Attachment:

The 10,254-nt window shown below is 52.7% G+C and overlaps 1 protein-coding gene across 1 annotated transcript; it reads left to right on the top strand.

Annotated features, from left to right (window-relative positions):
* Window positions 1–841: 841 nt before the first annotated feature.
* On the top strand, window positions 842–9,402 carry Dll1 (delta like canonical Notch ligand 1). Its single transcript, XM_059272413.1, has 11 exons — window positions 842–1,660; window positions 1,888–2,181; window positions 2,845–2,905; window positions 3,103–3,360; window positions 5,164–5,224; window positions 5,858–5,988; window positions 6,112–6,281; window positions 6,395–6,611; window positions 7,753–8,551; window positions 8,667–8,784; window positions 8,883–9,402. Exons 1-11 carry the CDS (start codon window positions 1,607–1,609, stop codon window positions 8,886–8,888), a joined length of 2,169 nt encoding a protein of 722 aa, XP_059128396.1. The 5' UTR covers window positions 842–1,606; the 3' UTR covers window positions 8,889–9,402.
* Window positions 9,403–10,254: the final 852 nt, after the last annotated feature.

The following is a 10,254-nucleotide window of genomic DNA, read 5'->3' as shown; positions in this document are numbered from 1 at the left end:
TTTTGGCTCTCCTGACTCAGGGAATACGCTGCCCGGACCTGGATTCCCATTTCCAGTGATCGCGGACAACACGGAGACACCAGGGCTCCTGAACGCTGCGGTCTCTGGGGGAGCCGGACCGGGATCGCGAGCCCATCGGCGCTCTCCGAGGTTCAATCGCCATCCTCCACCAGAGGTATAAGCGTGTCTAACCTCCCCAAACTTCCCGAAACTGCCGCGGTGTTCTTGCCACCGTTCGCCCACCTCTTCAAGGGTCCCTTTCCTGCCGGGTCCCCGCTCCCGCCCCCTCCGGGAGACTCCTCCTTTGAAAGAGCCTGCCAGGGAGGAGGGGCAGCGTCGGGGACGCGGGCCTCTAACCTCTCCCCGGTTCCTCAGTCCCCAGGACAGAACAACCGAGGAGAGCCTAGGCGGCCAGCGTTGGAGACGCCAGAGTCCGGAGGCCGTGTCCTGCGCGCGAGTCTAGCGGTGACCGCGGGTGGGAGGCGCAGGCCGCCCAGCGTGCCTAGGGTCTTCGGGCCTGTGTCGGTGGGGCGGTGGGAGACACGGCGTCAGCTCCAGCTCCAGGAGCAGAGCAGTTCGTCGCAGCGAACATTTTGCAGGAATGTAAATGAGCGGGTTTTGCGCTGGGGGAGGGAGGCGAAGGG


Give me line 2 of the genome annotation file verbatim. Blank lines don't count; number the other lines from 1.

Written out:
Annotated features, from left to right (window-relative positions):